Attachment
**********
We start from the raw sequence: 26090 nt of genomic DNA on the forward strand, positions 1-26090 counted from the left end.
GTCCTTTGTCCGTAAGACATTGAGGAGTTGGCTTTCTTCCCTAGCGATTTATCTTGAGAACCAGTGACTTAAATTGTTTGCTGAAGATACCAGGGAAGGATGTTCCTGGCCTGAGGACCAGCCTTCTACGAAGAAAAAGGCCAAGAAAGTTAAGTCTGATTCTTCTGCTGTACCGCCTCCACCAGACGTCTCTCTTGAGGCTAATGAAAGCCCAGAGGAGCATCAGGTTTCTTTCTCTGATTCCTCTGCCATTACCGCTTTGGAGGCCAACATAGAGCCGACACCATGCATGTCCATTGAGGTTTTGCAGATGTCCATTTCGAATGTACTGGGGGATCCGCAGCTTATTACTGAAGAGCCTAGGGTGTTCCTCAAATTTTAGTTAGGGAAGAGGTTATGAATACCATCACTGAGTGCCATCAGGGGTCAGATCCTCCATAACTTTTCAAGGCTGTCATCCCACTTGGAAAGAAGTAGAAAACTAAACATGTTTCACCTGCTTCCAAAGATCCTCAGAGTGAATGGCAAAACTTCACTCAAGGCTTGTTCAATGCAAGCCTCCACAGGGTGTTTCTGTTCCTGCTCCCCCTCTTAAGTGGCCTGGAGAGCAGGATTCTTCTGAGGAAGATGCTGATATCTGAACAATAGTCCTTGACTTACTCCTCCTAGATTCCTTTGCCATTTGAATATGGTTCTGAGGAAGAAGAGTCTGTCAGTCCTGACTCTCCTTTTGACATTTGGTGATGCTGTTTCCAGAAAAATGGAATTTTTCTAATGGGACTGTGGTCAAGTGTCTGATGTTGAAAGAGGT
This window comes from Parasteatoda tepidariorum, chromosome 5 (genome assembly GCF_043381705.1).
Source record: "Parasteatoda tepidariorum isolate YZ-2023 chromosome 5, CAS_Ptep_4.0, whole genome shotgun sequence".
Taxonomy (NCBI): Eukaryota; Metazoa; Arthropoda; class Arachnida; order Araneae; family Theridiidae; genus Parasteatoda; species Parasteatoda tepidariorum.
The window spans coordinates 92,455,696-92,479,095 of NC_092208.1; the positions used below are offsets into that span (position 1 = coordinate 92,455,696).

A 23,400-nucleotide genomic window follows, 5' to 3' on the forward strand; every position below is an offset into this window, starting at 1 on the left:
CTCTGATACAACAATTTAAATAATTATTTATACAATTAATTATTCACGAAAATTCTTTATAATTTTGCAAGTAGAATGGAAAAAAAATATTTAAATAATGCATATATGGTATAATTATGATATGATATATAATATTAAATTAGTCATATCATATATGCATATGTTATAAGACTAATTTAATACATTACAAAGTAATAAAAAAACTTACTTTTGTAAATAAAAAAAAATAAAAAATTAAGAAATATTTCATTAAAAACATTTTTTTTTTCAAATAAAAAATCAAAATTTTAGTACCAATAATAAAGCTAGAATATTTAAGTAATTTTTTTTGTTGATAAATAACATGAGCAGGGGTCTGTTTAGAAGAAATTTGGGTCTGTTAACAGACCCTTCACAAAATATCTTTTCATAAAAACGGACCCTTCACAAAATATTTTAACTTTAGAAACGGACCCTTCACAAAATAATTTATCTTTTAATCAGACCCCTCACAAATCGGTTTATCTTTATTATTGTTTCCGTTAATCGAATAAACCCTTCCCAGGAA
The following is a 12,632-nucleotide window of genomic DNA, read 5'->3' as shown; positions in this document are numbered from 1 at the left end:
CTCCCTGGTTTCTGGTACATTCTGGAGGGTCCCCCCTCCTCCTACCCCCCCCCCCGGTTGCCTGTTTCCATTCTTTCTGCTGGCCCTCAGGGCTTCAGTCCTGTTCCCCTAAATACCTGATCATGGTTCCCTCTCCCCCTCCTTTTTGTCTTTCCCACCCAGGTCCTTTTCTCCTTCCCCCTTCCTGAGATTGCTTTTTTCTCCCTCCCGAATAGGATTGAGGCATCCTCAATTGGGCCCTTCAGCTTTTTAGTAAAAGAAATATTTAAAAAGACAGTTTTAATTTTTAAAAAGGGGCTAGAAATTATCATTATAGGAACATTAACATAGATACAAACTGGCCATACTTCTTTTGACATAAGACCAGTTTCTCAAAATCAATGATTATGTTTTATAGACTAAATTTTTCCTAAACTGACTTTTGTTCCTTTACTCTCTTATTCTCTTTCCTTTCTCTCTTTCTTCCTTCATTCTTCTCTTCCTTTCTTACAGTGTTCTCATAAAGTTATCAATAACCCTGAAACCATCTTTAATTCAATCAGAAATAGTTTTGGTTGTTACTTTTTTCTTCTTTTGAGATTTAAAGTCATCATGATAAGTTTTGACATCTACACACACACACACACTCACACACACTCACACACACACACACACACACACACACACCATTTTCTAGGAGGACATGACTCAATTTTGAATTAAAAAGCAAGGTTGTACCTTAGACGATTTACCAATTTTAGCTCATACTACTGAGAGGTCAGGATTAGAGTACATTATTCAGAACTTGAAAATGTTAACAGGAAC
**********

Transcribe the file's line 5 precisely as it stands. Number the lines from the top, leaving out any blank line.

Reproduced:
Taxonomy (NCBI): Eukaryota; Metazoa; Arthropoda; class Arachnida; order Araneae; family Theridiidae; genus Parasteatoda; species Parasteatoda tepidariorum.